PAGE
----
Imperial Assult

Publicerad: Torsdag, 5 februari 2015, Skribent: Andres Cervantes
I've been playing a lot of Fantasy Flight Game's Star Wars Games lately. My friend became obsessed with X-Wing and bought at least one of every miniature, so it's been a recurring member in our gaming rotation. Just the other week I picked up the two player game Empire vs. Rebellion, as my girlfriend and I always like to try out two-player games. But most notably is that our game group started our Star Wars: Imperial Assault campaign back in December when it came out. I'm here today to talk to you abut Star Wars: Imperial Assault, and why I think it's the best overlord game Fantasy Flight Games have produced. But to fully understand my position, I think I need to put it into context. And for that I need to describe Fantasy Flight's previous Overlord games, and my personal thoughts and feelings on all of them.

Descent 1.0: Released back in 2004, this is the grandfather of today's games. The system was heavily inspired by HeroQuest and Warhammer Quest, though it did quantum leaps in terms of design and balance. It is a good engine. I was in love with the card burning for threat engine. As as Overlord I had a massive deck of death I could utilize to nuisance players though the dungeon or just sit tight and cozy and discard, and discard, and discard, to fuel a major hurt in the most inopportune moment. So many good times and yet, one major problem was just impossible to ignore. That being absolutely no campaign. Good story dungeons but not one iota of character progression. Everything was one off and reset. FFG later published an expansion to add a ‘campaign’ system which allowed for Overlord/Hero progression and totally dropped all fun story/text box elements. All the battles and dungeons were just bland slap ups. We tried running the adventure books with the campaign set up but it never quite felt right. It always felt as if they were two separate animals and FFG never really thought of merging the two wholly.

Mansions of Madness was a fun sidestep. The adventures felt deeper – there were interesting adventuring things to do. Sometimes there were patches of not much happening though as you wandered about, but on both the player end and the evil end there was tons of atmosphere. The mechanics are reshaped to bring out this new theme. Combat was very unique and very stressful (in a good way) as you never really know what skill check would need to succeed in order to damage the monster. As the Overlord I don't really need to physically kill my players, as psychic trauma from say finding chopped-up body parts in the cupboards or visions of bawling children in mirrors will render your character insane shortly and when that happens characters are susceptible to the worst things that the Keeper can throw at them. It is very often in the player's best interest not to fight, to investigate, and run. That really strengthened the theme. But again- no progression. After end game you ‘hit’ the reset button and woke up on some other mansion’s lawn at square one. While I played a lot of MoM and I still love the game (hell, I even made a few custom scenarios) I felt an empty feeling when ever I set up a scenario and thought back on what happened the last time I played, and how that bore no influence on the game.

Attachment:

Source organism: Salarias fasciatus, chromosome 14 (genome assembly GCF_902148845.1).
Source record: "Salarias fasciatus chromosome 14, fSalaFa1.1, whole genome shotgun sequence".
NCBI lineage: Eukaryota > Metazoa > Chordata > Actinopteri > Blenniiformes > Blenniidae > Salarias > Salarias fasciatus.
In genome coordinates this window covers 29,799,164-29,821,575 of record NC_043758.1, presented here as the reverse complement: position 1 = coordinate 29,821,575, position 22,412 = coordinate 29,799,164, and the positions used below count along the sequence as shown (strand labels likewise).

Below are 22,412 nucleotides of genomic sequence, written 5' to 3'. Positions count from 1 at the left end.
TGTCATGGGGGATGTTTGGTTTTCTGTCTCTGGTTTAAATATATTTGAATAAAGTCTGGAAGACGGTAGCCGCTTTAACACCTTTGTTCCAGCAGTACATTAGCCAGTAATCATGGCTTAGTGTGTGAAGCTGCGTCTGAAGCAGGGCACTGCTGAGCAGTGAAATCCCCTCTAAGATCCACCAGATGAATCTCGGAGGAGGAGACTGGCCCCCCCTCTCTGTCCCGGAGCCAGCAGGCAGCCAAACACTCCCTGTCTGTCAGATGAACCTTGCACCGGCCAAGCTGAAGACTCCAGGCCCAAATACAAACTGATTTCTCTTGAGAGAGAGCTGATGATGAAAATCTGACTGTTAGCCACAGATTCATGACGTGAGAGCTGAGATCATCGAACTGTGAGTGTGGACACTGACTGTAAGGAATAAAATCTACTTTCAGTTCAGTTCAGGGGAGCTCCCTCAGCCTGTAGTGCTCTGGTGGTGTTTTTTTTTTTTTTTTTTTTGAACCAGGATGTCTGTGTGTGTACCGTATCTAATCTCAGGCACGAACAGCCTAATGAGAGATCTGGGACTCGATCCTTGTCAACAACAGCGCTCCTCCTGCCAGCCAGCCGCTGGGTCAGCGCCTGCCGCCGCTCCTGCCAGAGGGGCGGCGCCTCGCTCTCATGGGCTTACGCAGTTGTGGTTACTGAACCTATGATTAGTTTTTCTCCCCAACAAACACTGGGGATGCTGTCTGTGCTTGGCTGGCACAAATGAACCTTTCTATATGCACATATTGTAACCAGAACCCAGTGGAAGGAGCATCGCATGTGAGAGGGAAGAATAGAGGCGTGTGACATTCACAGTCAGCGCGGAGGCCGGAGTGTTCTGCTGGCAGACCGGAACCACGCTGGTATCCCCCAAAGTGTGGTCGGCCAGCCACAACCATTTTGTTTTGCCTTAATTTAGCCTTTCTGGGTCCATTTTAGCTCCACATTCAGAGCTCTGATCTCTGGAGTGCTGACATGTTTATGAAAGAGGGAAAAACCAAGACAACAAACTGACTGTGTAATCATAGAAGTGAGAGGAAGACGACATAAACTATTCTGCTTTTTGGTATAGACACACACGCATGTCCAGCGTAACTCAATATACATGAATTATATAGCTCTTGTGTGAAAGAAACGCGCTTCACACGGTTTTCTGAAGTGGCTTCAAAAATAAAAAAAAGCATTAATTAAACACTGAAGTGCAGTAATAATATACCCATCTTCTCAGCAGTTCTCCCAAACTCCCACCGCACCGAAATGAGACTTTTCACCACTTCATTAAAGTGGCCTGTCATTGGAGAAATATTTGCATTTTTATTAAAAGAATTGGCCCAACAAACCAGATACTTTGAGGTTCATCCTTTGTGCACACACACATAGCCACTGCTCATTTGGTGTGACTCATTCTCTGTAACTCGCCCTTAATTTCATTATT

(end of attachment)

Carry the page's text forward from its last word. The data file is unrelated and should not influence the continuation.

Descent 2.0 Well this was going to be the solution to everyone’s problems. Built in campaign system, skill cards, character progression, overlord progression. A lot to love here. As the overlord I wept at the loss of the massive Overlord deck and threat currency to create evil plans. I sometimes feel limited to just push monsters around and hatch a bit of occasional wickedness from my whopping deck of 6 Cards Against Heroes. But the players all have a lot of fun, and it's as best as a modern Dungeon Crawl could ask for.

Imperial Assault takes the all-of-the-above and creates a Greatest Hits and more.

The engine is still the same – all those colored dice of different strengths. Hits vs Range. Collecting surges to power boosts etc. But the implementation and the details are different, and in my opinion, perfect. Lets begin; it's a two in one box. A Campaign “Dungeon Crawl” and Skirmish Game. The Skirmish Game is two player X-wing Lite: The Ground Force Game Edition kinda game. Very tactical and very fun. There is nothing in ways of exploration here as it's basically a tactical shoot out. Last one standing is the winner.